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Boundedness of certain oscillatory singular integrals. (English) Zbl 0886.42008
The authors prove the $$L^p(\mathbb{R}^n)$$ ($$1<p<\infty$$) and $$H^1(\mathbb{R}^n)$$ boundedness of oscillatory singular integral operators $$T$$. These operators are defined by $Tf(x)= \text{p.v.} \int_{\mathbb{R}^n}e^{i\Phi(x-y)}K(x-y)f(y) dy$ where $$K(x)$$ is a Calderón-Zygmund kernel and the phase function $$\Phi\in C^\infty(\mathbb{R}^n\setminus\{0\})$$ is a real-valued function satisfying the conditions $|D^\alpha\Phi(x)|\leq C|x|^{a-|\alpha|},\quad |\alpha|\leq3, \qquad \sum_{|\alpha|=2}|D^\alpha\Phi(x)|\geq C'|x|^{a-2},$ where $$a\in\mathbb{R}$$ is some fixed number and the constants $$C, C'>0$$ are independent of $$x\in\mathbb{R}^n\setminus\{0\}$$ (as usual $$\alpha=(\alpha_1,\dots,\alpha_n)\in(\mathbb{N}_0)^n$$, $$|\alpha|=\alpha_1+\cdots+\alpha_n$$, $$D^\alpha=(\frac\partial{\partial x_1})^{\alpha_1}\cdots (\frac\partial{\partial x_n})^{\alpha_n}$$).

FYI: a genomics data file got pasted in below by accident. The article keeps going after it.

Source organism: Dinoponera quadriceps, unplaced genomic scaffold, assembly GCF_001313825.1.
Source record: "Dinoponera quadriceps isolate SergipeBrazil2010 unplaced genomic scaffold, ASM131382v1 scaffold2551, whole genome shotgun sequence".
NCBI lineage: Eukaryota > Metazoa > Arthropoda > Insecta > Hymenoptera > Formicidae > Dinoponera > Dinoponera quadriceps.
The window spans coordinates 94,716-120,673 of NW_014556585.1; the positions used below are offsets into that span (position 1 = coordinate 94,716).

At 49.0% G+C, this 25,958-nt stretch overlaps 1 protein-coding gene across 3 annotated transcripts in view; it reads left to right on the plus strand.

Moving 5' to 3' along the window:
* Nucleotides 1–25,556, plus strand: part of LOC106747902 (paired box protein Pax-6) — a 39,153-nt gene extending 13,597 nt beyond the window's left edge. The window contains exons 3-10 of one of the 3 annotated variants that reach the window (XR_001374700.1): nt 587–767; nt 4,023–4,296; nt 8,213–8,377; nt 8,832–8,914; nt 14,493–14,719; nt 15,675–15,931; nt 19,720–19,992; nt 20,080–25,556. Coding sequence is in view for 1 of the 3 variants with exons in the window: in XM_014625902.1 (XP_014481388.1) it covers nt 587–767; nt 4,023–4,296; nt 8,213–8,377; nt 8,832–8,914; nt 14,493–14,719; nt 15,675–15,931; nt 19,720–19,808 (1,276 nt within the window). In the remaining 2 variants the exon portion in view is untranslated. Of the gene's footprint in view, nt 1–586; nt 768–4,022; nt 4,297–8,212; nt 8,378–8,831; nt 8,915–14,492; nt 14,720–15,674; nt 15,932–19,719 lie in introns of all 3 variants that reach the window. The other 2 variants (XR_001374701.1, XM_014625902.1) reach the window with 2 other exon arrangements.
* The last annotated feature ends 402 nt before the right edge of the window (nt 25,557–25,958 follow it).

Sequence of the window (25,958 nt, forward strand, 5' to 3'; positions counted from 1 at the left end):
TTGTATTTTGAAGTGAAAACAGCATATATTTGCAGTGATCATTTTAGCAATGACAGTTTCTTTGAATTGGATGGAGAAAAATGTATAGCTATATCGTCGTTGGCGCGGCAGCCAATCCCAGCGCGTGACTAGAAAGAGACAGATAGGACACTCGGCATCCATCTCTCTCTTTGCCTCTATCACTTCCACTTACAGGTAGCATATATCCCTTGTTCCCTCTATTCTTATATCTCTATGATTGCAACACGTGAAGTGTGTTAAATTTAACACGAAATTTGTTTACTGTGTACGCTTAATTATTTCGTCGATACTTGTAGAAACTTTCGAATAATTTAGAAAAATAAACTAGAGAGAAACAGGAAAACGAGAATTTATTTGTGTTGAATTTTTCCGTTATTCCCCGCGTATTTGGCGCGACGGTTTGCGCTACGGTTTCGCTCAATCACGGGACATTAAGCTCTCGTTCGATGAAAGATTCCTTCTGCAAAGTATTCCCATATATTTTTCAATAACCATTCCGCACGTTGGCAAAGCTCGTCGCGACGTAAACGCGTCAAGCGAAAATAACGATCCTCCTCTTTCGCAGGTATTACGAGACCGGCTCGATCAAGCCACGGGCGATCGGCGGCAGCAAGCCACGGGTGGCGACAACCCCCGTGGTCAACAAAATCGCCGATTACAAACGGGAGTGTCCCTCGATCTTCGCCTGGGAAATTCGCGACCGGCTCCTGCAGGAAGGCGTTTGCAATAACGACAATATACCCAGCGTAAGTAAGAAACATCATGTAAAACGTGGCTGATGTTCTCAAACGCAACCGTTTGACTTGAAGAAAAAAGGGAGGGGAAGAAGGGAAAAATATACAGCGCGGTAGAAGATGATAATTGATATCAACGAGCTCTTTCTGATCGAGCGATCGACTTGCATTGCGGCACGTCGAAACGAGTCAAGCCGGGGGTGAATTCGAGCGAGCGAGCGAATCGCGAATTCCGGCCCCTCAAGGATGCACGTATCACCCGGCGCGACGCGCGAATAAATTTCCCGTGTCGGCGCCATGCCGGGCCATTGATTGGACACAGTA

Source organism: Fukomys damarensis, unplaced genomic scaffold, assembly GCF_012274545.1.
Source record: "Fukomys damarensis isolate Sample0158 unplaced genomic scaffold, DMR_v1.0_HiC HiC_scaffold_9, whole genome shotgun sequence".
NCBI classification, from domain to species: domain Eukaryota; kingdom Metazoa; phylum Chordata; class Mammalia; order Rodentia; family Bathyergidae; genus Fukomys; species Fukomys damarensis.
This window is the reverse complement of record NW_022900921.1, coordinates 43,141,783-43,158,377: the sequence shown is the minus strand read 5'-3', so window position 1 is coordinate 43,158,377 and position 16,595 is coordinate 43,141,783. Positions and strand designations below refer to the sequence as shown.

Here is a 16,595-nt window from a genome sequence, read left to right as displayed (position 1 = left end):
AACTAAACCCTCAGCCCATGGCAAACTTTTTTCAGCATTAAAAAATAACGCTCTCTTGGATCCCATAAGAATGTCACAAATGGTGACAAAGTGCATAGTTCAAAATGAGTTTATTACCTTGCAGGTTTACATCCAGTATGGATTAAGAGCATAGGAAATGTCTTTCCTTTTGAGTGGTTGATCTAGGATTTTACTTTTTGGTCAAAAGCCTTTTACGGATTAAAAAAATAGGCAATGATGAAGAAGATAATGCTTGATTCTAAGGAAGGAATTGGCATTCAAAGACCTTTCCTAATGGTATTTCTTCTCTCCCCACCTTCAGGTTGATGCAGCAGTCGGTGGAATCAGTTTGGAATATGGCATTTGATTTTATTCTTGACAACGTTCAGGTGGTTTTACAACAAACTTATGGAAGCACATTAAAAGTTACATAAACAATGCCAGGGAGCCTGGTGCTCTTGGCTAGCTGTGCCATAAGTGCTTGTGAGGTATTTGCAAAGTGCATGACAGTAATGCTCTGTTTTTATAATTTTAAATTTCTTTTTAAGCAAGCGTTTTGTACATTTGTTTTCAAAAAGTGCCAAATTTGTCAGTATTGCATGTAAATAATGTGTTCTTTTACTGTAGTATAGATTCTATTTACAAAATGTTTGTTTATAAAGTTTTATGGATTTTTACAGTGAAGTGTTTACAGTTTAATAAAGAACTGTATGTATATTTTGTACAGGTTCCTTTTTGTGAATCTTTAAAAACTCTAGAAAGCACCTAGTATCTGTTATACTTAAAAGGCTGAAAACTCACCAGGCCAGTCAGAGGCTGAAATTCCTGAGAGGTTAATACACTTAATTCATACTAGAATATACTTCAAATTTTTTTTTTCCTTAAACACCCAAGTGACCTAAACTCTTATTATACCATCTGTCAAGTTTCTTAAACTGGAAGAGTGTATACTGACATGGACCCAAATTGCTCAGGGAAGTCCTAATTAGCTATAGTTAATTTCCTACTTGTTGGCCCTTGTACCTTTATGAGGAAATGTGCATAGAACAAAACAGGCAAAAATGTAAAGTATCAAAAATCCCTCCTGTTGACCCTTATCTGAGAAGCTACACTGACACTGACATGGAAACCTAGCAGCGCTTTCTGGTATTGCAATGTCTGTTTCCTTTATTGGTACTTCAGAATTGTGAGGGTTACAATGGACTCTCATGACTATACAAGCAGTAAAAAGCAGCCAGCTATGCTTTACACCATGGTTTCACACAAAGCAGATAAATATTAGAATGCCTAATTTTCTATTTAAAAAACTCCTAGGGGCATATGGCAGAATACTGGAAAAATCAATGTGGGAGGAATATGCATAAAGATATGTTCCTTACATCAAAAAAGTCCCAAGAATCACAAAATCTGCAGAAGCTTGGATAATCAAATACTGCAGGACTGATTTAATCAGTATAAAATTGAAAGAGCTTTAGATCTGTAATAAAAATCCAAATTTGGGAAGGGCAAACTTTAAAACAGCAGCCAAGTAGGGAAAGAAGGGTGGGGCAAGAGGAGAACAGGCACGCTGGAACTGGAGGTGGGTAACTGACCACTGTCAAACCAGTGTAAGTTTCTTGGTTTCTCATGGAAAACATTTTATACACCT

The results of the papers imply that for the typical example of the phase function $$\Phi(x)=|x|^a$$, the $$L^p(\mathbb{R}^n)$$ boundedness of $$T$$ holds when $$a\neq 0$$ or $$a\neq1=n$$, while the $$H^1(\mathbb{R}^n)$$ boundedness of $$T$$ takes place when $$a\neq 0,1$$. Recall that for $$a=0$$ the operator $$T$$ is the usual Calderón-Zygmund singular integral operator whose behaviour on the spaces $$H^1(\mathbb{R}^n)$$ and $$L^p(\mathbb{R}^n)$$ is well known. For $$a=n=1$$ $$T$$ is known to be unbounded on both $$L^p(\mathbb{R}^n)$$ and $$H^1(\mathbb{R}^n)$$, for $$a=1$$, $$n\geq1$$ the $$H^1(\mathbb{R}^n)$$ boundedness of $$T$$ does not hold [cf. P. Sjölin, J. Lond. Math. Soc., II. Ser. 23, 442-454 (1981; Zbl 0449.46051)].
A similar problem in the context of the Besov space $$B_0^{1,0}(\mathbb{R}^n)$$ was studied earlier by one of the authors [D. Fan, “An oscillating integral in the Besov $$B^{1,0}_0(\mathbb{R}^n)$$” (to appear)].
Reviewer: P.Gurka (Praha)

##### MSC:
 42B20 Singular and oscillatory integrals (Calderón-Zygmund, etc.)
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